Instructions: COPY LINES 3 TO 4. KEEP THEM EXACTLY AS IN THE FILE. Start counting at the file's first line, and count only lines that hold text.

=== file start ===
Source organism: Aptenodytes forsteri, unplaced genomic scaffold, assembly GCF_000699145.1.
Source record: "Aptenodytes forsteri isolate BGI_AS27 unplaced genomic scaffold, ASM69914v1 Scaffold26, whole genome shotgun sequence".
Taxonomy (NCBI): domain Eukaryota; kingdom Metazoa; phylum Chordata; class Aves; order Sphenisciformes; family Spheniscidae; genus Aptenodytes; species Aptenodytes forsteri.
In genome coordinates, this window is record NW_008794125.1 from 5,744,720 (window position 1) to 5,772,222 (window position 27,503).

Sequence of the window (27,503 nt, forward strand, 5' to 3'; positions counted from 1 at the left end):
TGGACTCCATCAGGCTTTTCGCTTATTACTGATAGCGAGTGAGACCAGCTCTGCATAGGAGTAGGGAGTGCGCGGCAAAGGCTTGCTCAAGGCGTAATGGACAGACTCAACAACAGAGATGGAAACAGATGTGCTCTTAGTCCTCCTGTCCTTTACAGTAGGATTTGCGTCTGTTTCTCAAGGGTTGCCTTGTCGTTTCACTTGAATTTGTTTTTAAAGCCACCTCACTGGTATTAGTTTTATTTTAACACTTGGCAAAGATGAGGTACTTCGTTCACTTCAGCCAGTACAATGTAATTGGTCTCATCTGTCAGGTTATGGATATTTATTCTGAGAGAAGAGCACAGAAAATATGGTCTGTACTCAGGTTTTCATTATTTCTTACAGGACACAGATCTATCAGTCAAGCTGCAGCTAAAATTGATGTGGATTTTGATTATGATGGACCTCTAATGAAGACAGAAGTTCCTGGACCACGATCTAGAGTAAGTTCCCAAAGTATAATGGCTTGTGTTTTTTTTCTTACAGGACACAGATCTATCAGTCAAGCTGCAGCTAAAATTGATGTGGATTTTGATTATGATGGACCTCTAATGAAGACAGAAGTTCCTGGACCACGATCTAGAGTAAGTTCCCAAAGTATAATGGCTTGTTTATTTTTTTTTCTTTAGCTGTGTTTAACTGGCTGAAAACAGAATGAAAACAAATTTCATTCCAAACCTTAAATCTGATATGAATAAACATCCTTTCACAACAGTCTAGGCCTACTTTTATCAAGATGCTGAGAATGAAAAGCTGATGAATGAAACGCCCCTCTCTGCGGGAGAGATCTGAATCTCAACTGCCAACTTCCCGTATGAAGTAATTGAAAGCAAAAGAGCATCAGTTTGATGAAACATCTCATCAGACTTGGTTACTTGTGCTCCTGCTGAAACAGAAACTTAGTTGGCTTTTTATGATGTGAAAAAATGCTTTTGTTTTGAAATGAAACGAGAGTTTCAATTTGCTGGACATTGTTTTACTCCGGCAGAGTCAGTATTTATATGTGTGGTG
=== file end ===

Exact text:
Taxonomy (NCBI): domain Eukaryota; kingdom Metazoa; phylum Chordata; class Aves; order Sphenisciformes; family Spheniscidae; genus Aptenodytes; species Aptenodytes forsteri.
In genome coordinates, this window is record NW_008794125.1 from 5,744,720 (window position 1) to 5,772,222 (window position 27,503).